However, Andren from ATP Innovations is doubtful that “post-docs can always be turned into entrepreneurs” in their own right.

“Interdisciplinary teams are the way to make it happen,” she declares.

The rise of accelerators such as BlueChilli has in part been a response to the failure of university attempts to commercialise their own research, says the Sydney-based accelerator’s general manager of corporate innovation, Colette Grgic, in a separate interview with BOSS.

“In my experience, to have someone that’s great at both research and commercialisation is extremely rare,” says Grgic, who previously worked on translating innovations at the University of Queensland.

“We’re about creating entities where universities can benefit from their intellectual property with ownership at arm’s length, rather than owning 100 per cent of nothing.”

The government has attempted to build its own bridges by co-funding 30-odd collaborative research centres and now six industry growth centres. The results produced by these attempts to bring researchers, businesses and customers together has been mixed, in Chris Roberts’ view. “It comes back to Petra’s point that you can’t impose this stuff, it’s got to be organic.”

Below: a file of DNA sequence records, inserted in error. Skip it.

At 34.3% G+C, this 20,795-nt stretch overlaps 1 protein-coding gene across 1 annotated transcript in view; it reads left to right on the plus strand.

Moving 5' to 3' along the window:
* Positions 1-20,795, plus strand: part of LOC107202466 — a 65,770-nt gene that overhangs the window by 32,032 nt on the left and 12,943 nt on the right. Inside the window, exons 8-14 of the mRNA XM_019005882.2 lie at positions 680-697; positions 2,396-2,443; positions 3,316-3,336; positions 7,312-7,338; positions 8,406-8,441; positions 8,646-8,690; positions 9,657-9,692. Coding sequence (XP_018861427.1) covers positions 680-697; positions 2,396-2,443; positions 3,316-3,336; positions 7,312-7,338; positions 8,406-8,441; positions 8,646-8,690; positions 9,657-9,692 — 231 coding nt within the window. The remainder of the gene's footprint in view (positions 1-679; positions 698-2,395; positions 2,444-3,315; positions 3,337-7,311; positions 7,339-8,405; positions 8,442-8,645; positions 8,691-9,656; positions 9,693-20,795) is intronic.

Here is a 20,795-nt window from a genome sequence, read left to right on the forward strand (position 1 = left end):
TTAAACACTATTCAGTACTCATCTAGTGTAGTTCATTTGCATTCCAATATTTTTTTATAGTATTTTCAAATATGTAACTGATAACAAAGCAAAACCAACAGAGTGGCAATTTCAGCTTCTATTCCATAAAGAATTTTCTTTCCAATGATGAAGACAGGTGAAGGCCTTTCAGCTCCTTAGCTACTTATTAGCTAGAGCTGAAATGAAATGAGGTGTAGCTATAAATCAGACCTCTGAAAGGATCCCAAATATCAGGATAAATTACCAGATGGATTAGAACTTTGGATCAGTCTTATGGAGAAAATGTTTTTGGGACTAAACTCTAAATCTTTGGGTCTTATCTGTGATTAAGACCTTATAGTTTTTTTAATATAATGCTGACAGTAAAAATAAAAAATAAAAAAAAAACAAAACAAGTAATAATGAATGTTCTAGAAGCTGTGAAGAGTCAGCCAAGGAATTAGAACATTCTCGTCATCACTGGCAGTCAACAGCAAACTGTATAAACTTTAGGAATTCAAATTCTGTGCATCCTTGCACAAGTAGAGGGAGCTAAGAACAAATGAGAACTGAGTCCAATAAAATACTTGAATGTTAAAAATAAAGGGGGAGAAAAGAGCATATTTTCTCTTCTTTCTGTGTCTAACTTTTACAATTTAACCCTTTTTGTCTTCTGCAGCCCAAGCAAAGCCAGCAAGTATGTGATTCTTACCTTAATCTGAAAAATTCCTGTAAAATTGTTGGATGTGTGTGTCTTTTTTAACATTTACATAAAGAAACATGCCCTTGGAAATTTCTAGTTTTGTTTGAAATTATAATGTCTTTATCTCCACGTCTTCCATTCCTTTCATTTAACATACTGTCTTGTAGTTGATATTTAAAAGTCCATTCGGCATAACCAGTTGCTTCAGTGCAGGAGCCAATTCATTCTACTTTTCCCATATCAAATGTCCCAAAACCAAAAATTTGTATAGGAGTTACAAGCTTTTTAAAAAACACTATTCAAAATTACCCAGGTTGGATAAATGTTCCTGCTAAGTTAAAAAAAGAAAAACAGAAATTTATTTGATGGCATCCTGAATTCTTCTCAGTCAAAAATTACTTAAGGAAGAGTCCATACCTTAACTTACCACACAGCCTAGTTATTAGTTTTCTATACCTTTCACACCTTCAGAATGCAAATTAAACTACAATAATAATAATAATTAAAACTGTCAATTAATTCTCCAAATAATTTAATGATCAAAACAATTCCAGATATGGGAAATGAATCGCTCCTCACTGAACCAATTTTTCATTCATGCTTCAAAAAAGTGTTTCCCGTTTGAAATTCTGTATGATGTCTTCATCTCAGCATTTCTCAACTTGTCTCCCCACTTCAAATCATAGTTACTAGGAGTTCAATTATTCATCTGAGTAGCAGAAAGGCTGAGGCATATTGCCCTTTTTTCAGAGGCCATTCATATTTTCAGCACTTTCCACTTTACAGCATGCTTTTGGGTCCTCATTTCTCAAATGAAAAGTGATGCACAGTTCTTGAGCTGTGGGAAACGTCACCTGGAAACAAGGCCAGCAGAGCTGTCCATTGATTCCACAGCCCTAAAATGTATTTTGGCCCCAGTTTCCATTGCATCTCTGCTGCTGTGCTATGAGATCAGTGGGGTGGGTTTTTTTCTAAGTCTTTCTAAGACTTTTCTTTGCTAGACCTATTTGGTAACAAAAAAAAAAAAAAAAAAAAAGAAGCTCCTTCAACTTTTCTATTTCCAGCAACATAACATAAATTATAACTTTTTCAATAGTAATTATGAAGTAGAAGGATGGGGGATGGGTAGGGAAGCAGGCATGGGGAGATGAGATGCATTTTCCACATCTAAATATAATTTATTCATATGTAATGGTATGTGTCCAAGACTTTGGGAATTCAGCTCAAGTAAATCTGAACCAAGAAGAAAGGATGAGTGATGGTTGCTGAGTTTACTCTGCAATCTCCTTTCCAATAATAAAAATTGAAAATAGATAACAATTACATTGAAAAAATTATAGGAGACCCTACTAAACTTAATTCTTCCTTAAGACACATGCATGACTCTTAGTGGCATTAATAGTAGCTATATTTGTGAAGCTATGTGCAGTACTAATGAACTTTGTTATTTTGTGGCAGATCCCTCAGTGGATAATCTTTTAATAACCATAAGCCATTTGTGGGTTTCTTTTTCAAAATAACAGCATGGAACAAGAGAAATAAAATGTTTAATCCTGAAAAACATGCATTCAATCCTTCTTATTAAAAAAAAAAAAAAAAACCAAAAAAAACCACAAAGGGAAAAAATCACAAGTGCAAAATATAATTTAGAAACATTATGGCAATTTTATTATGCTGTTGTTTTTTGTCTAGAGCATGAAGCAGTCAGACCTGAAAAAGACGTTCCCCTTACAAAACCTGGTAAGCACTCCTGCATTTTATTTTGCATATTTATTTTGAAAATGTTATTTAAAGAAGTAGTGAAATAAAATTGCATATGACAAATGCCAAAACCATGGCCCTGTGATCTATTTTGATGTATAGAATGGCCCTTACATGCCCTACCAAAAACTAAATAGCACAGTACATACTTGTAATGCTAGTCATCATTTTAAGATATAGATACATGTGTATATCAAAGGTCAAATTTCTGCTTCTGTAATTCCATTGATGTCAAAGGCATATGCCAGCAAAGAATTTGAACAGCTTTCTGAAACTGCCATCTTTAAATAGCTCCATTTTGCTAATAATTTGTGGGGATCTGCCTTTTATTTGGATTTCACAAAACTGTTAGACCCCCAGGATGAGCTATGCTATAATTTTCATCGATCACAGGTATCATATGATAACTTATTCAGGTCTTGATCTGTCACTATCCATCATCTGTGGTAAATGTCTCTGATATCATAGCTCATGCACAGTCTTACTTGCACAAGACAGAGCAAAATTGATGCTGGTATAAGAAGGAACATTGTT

More agility

Getting more bang for our research buck doesn’t just require universities to change their habits.

Two of ATP Innovations’ shareholders, the University of NSW and the University of Technology, Sydney, offer the majority of their research discoveries, inventions and intellectual property for free through the Easy Access IP scheme, now used by 26 research organisations internationally, including London’s King’s College.

“I try to place those technologies with my incubator companies, but it just doesn’t work as well with bigger companies,” Andren says.

“The scheme is meant to be all about one-page contracts, but then you get the lawyers at corporates wanting to write these big licensing agreements, because that’s what they’re paid to do and what they’ve always done.”

More agility on both sides of the university-business conundrum must also be accompanied by a more global outlook, Intersective’s Leese says.

“There are not enough people asking how we leverage the $1 of R&D happening inside, to the $10 of R&D that might be happening outside.”